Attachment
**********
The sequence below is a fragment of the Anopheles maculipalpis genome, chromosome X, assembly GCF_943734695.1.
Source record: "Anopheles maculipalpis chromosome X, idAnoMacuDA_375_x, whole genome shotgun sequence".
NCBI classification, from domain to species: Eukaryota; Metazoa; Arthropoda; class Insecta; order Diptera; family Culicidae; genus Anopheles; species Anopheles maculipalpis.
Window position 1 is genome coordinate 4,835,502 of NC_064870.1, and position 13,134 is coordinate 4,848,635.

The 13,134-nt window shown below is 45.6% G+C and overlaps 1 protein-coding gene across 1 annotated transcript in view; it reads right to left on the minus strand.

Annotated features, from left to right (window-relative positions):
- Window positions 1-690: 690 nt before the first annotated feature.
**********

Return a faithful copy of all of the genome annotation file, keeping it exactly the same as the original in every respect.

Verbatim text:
The sequence below is a fragment of the Anopheles maculipalpis genome, chromosome X, assembly GCF_943734695.1.
Source record: "Anopheles maculipalpis chromosome X, idAnoMacuDA_375_x, whole genome shotgun sequence".
NCBI classification, from domain to species: Eukaryota; Metazoa; Arthropoda; class Insecta; order Diptera; family Culicidae; genus Anopheles; species Anopheles maculipalpis.
Window position 1 is genome coordinate 4,835,502 of NC_064870.1, and position 13,134 is coordinate 4,848,635.

The 13,134-nt window shown below is 45.6% G+C and overlaps 1 protein-coding gene across 1 annotated transcript in view; it reads right to left on the minus strand.

Annotated features, from left to right (window-relative positions):
- Window positions 1-690: 690 nt before the first annotated feature.